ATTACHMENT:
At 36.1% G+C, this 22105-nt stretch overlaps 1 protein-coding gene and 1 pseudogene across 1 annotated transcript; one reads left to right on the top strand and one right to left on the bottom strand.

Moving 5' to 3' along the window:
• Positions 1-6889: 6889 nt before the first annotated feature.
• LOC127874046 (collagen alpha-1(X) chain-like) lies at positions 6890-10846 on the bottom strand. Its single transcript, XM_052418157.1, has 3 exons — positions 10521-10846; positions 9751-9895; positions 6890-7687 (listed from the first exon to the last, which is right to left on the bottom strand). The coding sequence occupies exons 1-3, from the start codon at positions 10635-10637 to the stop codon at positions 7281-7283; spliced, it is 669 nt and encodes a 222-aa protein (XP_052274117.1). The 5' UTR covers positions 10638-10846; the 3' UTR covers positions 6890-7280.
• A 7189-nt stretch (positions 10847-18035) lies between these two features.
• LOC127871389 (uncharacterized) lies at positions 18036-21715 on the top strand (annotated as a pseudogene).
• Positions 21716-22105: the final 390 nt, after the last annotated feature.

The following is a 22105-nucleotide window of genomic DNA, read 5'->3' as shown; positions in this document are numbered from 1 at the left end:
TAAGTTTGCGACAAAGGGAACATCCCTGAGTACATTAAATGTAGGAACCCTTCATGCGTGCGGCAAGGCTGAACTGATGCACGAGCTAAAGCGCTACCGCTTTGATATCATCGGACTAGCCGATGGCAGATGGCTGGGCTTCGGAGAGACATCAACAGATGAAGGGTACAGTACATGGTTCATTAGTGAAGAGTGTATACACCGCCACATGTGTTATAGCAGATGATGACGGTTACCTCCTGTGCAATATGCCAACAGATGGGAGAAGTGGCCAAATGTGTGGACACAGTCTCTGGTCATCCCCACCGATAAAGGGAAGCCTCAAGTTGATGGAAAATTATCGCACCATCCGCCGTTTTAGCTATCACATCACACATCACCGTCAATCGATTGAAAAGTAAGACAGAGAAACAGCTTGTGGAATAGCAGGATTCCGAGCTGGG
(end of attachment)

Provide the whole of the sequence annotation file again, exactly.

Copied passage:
At 36.1% G+C, this 22105-nt stretch overlaps 1 protein-coding gene and 1 pseudogene across 1 annotated transcript; one reads left to right on the top strand and one right to left on the bottom strand.

Moving 5' to 3' along the window:
• Positions 1-6889: 6889 nt before the first annotated feature.
• LOC127874046 (collagen alpha-1(X) chain-like) lies at positions 6890-10846 on the bottom strand. Its single transcript, XM_052418157.1, has 3 exons — positions 10521-10846; positions 9751-9895; positions 6890-7687 (listed from the first exon to the last, which is right to left on the bottom strand). The coding sequence occupies exons 1-3, from the start codon at positions 10635-10637 to the stop codon at positions 7281-7283; spliced, it is 669 nt and encodes a 222-aa protein (XP_052274117.1). The 5' UTR covers positions 10638-10846; the 3' UTR covers positions 6890-7280.
• A 7189-nt stretch (positions 10847-18035) lies between these two features.
• LOC127871389 (uncharacterized) lies at positions 18036-21715 on the top strand (annotated as a pseudogene).
• Positions 21716-22105: the final 390 nt, after the last annotated feature.

The following is a 22105-nucleotide window of genomic DNA, read 5'->3' as shown; positions in this document are numbered from 1 at the left end:
TAAGTTTGCGACAAAGGGAACATCCCTGAGTACATTAAATGTAGGAACCCTTCATGCGTGCGGCAAGGCTGAACTGATGCACGAGCTAAAGCGCTACCGCTTTGATATCATCGGACTAGCCGATGGCAGATGGCTGGGCTTCGGAGAGACATCAACAGATGAAGGGTACAGTACATGGTTCATTAGTGAAGAGTGTATACACCGCCACATGTGTTATAGCAGATGATGACGGTTACCTCCTGTGCAATATGCCAACAGATGGGAGAAGTGGCCAAATGTGTGGACACAGTCTCTGGTCATCCCCACCGATAAAGGGAAGCCTCAAGTTGATGGAAAATTATCGCACCATCCGCCGTTTTAGCTATCACATCACACATCACCGTCAATCGATTGAAAAGTAAGACAGAGAAACAGCTTGTGGAATAGCAGGATTCCGAGCTGGG